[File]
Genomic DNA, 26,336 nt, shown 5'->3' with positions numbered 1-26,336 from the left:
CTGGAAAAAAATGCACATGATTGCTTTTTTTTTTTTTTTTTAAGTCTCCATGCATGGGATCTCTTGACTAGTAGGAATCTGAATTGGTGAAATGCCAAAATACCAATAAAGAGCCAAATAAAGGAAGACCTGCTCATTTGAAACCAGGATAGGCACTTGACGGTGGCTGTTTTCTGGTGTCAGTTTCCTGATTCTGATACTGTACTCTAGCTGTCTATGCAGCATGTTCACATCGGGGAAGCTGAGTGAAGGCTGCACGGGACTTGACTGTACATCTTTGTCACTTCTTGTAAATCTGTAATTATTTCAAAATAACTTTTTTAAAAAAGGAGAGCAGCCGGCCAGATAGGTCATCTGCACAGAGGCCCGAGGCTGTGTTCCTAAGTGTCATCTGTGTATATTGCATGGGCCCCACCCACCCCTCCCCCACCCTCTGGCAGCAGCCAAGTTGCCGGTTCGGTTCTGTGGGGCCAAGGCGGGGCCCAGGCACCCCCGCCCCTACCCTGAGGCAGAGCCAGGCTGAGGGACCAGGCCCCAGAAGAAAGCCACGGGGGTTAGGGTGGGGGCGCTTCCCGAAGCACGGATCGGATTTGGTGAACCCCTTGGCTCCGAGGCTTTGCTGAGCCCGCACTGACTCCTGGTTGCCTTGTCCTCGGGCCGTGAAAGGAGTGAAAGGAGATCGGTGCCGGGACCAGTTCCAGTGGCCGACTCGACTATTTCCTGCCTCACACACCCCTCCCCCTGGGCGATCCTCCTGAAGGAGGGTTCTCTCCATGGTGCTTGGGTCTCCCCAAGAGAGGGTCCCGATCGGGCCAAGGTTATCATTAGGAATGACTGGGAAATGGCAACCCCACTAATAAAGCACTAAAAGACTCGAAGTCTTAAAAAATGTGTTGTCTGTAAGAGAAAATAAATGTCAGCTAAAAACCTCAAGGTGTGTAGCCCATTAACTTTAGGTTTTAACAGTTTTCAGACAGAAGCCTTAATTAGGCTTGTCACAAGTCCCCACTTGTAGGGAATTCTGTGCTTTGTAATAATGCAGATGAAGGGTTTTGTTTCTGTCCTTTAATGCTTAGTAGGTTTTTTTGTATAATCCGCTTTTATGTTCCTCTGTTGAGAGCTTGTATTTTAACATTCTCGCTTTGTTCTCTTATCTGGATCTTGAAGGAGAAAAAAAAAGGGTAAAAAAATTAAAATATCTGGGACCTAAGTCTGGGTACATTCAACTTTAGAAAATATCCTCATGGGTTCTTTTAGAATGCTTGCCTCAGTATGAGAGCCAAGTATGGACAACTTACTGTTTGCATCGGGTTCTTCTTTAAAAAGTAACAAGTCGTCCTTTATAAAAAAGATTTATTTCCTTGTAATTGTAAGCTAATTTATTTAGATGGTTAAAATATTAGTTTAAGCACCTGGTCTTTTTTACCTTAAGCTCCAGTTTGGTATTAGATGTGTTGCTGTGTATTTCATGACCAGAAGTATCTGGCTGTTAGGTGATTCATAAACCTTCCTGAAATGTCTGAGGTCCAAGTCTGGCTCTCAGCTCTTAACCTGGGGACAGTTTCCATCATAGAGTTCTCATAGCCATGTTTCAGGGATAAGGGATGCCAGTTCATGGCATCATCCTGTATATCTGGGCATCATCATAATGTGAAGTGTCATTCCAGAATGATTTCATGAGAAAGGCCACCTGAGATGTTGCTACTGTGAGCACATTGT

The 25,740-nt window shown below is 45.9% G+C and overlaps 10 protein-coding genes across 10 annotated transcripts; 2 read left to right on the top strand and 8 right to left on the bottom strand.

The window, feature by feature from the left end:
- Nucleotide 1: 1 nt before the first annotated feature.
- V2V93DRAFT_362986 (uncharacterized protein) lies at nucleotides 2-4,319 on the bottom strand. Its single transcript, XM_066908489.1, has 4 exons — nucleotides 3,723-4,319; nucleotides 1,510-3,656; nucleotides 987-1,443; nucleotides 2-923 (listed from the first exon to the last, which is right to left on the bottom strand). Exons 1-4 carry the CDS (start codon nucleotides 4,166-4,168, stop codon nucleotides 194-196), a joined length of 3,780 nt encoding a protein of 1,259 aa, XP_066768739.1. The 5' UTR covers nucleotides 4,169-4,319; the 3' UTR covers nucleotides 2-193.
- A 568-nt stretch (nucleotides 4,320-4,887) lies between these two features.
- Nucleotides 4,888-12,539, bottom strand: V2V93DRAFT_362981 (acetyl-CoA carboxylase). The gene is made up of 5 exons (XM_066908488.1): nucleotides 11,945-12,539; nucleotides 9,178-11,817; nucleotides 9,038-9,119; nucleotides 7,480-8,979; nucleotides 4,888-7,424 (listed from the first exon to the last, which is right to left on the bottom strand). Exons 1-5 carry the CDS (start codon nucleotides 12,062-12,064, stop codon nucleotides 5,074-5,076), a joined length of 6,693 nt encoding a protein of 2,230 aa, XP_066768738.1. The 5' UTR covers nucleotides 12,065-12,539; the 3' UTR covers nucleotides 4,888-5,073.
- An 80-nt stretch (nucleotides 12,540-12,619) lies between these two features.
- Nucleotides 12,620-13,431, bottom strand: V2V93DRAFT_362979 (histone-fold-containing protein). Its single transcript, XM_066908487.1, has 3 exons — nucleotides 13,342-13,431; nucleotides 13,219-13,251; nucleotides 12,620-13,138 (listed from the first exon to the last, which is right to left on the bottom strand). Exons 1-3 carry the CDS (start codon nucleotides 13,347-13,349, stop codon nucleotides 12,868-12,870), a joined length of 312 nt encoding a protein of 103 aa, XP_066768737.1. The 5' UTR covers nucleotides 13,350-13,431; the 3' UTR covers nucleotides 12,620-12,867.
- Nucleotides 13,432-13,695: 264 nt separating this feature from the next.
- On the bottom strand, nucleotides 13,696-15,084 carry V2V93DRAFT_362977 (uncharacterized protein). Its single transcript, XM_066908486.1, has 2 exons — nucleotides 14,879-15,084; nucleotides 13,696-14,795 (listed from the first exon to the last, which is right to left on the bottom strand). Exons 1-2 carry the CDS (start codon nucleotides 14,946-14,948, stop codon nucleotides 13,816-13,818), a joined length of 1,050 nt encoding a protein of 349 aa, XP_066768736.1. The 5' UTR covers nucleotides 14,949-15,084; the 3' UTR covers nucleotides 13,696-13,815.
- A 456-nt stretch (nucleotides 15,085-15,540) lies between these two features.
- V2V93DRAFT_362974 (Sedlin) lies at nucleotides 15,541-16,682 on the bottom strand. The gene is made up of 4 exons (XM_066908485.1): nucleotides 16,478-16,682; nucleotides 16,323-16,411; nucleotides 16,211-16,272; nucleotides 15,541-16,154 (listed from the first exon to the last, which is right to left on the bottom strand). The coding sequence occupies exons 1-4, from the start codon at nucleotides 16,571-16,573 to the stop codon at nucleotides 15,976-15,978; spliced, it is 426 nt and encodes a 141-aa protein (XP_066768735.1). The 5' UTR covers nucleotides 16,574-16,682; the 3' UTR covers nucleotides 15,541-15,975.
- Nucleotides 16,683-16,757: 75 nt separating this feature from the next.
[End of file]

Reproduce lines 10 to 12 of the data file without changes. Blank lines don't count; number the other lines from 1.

- Nucleotides 12,620-13,431, bottom strand: V2V93DRAFT_362979 (histone-fold-containing protein). Its single transcript, XM_066908487.1, has 3 exons — nucleotides 13,342-13,431; nucleotides 13,219-13,251; nucleotides 12,620-13,138 (listed from the first exon to the last, which is right to left on the bottom strand). Exons 1-3 carry the CDS (start codon nucleotides 13,347-13,349, stop codon nucleotides 12,868-12,870), a joined length of 312 nt encoding a protein of 103 aa, XP_066768737.1. The 5' UTR covers nucleotides 13,350-13,431; the 3' UTR covers nucleotides 12,620-12,867.
- Nucleotides 13,432-13,695: 264 nt separating this feature from the next.
- On the bottom strand, nucleotides 13,696-15,084 carry V2V93DRAFT_362977 (uncharacterized protein). Its single transcript, XM_066908486.1, has 2 exons — nucleotides 14,879-15,084; nucleotides 13,696-14,795 (listed from the first exon to the last, which is right to left on the bottom strand). Exons 1-2 carry the CDS (start codon nucleotides 14,946-14,948, stop codon nucleotides 13,816-13,818), a joined length of 1,050 nt encoding a protein of 349 aa, XP_066768736.1. The 5' UTR covers nucleotides 14,949-15,084; the 3' UTR covers nucleotides 13,696-13,815.